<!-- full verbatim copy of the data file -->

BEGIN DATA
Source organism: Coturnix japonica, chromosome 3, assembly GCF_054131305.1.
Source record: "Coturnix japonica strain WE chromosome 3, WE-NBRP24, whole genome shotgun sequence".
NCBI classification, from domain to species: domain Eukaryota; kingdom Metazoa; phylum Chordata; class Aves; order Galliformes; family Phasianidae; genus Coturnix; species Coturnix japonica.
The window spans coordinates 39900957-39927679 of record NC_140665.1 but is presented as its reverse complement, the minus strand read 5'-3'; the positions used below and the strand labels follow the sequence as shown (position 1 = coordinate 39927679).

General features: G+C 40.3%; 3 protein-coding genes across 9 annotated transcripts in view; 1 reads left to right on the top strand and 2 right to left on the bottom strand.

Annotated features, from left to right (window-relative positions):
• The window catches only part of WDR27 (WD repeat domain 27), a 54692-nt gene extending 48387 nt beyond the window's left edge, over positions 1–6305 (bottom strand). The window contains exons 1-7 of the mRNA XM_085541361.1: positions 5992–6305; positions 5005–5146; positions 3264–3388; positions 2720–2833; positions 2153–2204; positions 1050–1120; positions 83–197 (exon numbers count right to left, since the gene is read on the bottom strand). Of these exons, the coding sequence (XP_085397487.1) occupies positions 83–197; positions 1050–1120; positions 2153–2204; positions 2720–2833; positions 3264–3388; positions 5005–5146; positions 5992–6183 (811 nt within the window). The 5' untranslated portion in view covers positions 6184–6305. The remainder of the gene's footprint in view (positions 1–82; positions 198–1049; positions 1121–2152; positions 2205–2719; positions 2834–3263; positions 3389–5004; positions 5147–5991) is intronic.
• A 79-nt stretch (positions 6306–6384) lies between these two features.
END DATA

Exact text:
Source organism: Coturnix japonica, chromosome 3, assembly GCF_054131305.1.
Source record: "Coturnix japonica strain WE chromosome 3, WE-NBRP24, whole genome shotgun sequence".
NCBI classification, from domain to species: domain Eukaryota; kingdom Metazoa; phylum Chordata; class Aves; order Galliformes; family Phasianidae; genus Coturnix; species Coturnix japonica.
The window spans coordinates 39900957-39927679 of record NC_140665.1 but is presented as its reverse complement, the minus strand read 5'-3'; the positions used below and the strand labels follow the sequence as shown (position 1 = coordinate 39927679).

General features: G+C 40.3%; 3 protein-coding genes across 9 annotated transcripts in view; 1 reads left to right on the top strand and 2 right to left on the bottom strand.

Annotated features, from left to right (window-relative positions):
• The window catches only part of WDR27 (WD repeat domain 27), a 54692-nt gene extending 48387 nt beyond the window's left edge, over positions 1–6305 (bottom strand). The window contains exons 1-7 of the mRNA XM_085541361.1: positions 5992–6305; positions 5005–5146; positions 3264–3388; positions 2720–2833; positions 2153–2204; positions 1050–1120; positions 83–197 (exon numbers count right to left, since the gene is read on the bottom strand). Of these exons, the coding sequence (XP_085397487.1) occupies positions 83–197; positions 1050–1120; positions 2153–2204; positions 2720–2833; positions 3264–3388; positions 5005–5146; positions 5992–6183 (811 nt within the window). The 5' untranslated portion in view covers positions 6184–6305. The remainder of the gene's footprint in view (positions 1–82; positions 198–1049; positions 1121–2152; positions 2205–2719; positions 2834–3263; positions 3389–5004; positions 5147–5991) is intronic.
• A 79-nt stretch (positions 6306–6384) lies between these two features.